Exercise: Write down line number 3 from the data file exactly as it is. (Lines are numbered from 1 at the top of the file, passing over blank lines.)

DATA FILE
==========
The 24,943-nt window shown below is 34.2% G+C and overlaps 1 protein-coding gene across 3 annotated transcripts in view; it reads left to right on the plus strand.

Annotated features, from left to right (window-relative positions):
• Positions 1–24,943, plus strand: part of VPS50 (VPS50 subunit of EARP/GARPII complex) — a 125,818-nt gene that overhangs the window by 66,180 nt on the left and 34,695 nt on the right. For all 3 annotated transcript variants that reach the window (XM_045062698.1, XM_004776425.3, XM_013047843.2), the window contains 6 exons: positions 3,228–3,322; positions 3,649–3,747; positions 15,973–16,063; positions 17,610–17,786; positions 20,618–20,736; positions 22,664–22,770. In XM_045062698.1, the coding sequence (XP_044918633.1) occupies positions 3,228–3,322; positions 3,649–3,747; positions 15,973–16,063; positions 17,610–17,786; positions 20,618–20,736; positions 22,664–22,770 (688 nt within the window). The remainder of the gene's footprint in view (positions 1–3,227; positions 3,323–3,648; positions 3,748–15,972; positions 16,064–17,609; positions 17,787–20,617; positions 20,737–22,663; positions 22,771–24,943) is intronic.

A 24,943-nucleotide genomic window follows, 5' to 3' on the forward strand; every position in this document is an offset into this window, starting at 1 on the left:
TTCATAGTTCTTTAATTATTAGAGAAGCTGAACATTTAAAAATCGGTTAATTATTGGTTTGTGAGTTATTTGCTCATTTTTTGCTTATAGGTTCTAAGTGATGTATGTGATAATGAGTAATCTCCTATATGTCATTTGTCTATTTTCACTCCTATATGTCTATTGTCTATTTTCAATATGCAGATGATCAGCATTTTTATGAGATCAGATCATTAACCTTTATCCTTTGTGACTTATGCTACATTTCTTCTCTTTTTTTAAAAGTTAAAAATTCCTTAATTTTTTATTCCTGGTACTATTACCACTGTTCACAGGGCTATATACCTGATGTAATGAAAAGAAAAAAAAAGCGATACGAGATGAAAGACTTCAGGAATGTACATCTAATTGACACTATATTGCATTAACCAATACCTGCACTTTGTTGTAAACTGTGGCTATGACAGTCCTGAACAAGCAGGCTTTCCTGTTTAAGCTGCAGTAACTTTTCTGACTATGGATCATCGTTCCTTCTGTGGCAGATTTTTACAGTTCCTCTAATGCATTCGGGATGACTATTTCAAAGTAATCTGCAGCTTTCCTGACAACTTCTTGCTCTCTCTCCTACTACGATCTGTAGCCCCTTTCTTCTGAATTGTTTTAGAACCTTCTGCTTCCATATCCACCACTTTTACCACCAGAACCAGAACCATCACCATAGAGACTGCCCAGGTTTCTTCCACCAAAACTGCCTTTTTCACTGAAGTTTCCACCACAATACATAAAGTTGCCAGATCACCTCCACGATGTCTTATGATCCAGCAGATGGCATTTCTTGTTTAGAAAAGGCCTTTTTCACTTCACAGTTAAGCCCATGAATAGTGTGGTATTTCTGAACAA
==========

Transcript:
• Positions 1–24,943, plus strand: part of VPS50 (VPS50 subunit of EARP/GARPII complex) — a 125,818-nt gene that overhangs the window by 66,180 nt on the left and 34,695 nt on the right. For all 3 annotated transcript variants that reach the window (XM_045062698.1, XM_004776425.3, XM_013047843.2), the window contains 6 exons: positions 3,228–3,322; positions 3,649–3,747; positions 15,973–16,063; positions 17,610–17,786; positions 20,618–20,736; positions 22,664–22,770. In XM_045062698.1, the coding sequence (XP_044918633.1) occupies positions 3,228–3,322; positions 3,649–3,747; positions 15,973–16,063; positions 17,610–17,786; positions 20,618–20,736; positions 22,664–22,770 (688 nt within the window). The remainder of the gene's footprint in view (positions 1–3,227; positions 3,323–3,648; positions 3,748–15,972; positions 16,064–17,609; positions 17,787–20,617; positions 20,737–22,663; positions 22,771–24,943) is intronic.